HMP & YOI ROCHESTER – Commendable Progress Despite Disruption From A Rescinded Decision To Close The Prison

HMP & YOI Rochester, a training and resettlement prison in Kent holding adult and young adult male prisoners, had shown encouraging progress despite the “significant disruption” of a period in which it was told it would close but was then kept open, according to a report by HM Inspectorate of Prisons.

The leadership at Rochester was commended for guiding the prison through this difficult period, coping with the loss of key staff after the closure announcement and some very poor accommodation, with one wing resembling a “derelict building”. HM Prison and Probation Service (HMPPS) announced in March 2017 that Rochester, a large and sprawling site dating back to 1874, would close for complete redevelopment. However, an increase in the national prison population led to a further announcement in July 2017 that the closure would be delayed until 2019. In 2015, inspectors had found that Rochester was failing to deliver acceptable outcomes for prisoners. Peter Clarke, HM Chief Inspector of Prisons, said the announcement and then delay of closure in 2017 “caused significant disruption and displacement of resources at the prison, and real uncertainty about its future.”

Inspectors returned to Rochester in October and November 2017. Mr Clarke said: “Given the closure notice and ongoing uncertainty about the prison’s future, we were encouraged at this inspection to see progress in some key areas – to the great credit of the governor and his team. More needed to be done to embed and consolidate the progress made, but this had been achieved despite the uncertainties.”

Inspectors found Rochester to be calmer than before, and poor behaviour was being more proactively challenged. Most men said they felt safe. Illegal drugs remained a big problem, and a major challenge, but the prison was better focused on these issues. There had been no deaths in custody since the 2015 inspection.

The prison was assessed as generally respectful, with much improved staff-prisoner relationships and better management of equality and diversity work and complaints. Much of the living accommodation was unacceptable, however, with constant demand for expensive emergency repairs, and C wing at HMP Rochester “resembled a derelict building. Many cells were cramped, grubby, poorly maintained and without decent furniture, and we again found many offensive displays on walls.” The prison had made efforts to mitigate this, including allowing prisoners to paint their cells, but the living environment overall was not suitable and the accommodation needed to be closed.

“HMPPS also appeared to have reached this conclusion with the closure notice earlier last year. Despite the postponement of this decision in July, we would encourage HMPPS to revisit this issue at the very earliest opportunity,” Mr Clarke said.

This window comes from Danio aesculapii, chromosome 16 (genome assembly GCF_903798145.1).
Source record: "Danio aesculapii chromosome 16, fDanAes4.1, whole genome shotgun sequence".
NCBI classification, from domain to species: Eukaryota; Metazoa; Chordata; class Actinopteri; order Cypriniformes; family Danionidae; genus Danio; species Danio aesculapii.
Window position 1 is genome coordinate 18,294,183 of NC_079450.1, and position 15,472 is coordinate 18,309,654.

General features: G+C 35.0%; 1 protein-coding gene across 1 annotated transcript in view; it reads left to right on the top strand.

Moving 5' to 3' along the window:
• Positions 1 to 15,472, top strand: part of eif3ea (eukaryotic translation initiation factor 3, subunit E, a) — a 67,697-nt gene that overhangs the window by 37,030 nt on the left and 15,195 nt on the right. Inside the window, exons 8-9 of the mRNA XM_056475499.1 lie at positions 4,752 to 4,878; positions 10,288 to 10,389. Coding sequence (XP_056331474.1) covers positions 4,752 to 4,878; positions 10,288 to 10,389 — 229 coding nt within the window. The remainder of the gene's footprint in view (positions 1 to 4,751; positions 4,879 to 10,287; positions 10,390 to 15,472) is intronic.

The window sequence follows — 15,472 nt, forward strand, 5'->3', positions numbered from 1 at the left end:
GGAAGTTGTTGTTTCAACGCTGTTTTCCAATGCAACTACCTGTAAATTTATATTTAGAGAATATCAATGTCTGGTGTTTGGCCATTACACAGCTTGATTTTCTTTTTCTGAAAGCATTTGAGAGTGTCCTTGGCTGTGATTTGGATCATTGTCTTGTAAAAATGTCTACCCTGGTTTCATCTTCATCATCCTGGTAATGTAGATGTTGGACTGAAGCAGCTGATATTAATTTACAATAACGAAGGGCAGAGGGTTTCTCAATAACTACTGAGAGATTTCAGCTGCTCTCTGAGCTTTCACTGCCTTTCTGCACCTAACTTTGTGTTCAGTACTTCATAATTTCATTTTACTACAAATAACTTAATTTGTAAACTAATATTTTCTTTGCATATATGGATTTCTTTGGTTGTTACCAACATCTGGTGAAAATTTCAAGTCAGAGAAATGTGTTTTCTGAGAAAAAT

The prison also suffered from insufficient staff to run a full regime, a problem exacerbated by the loss of a significant number of operational and specialist staff after the initial closure notice. Mr Clarke added: “The governor had

implemented a restricted regime, which meant men at least had a period of reliable time out of cell each day, prioritising attendance at activities.” Despite this, time out of cell overall was insufficient, and many activities were not being run because of staffing shortages. “We found far more men than at the last inspection locked up during the working day with nothing useful to do.”

Mr Clarke said:

“Uncertainty about the prison’s future was having a huge impact on outcomes and well-being at Rochester. The prison was, however, very well led, and had clear and achievable plans to mitigate the impact of the uncertainty and improve areas within the governor’s control. Commendable progress had already been made in this regard. We would encourage whatever support or clarity can be provided to ensure any potential deterioration is avoided.”

Michael Spurr, Chief Executive of Her Majesty’s Prison & Probation Service, said:

“Rochester has faced a number of challenges over the past year and I’m pleased that the Inspectorate has noted the progress made by the Governor and his team. A programme of refurbishment has been planned to address the most urgent accommodation issues, along with the recruitment of more staff to create a consistent regime for prisoners. We will continue to work towards addressing the broader issues raised in the report.”

A copy of the full report, published on 15 March 2018, can be found on the HM Inspectorate of Prisons website at: www.justiceinspectorates.gov.uk/hmiprisons

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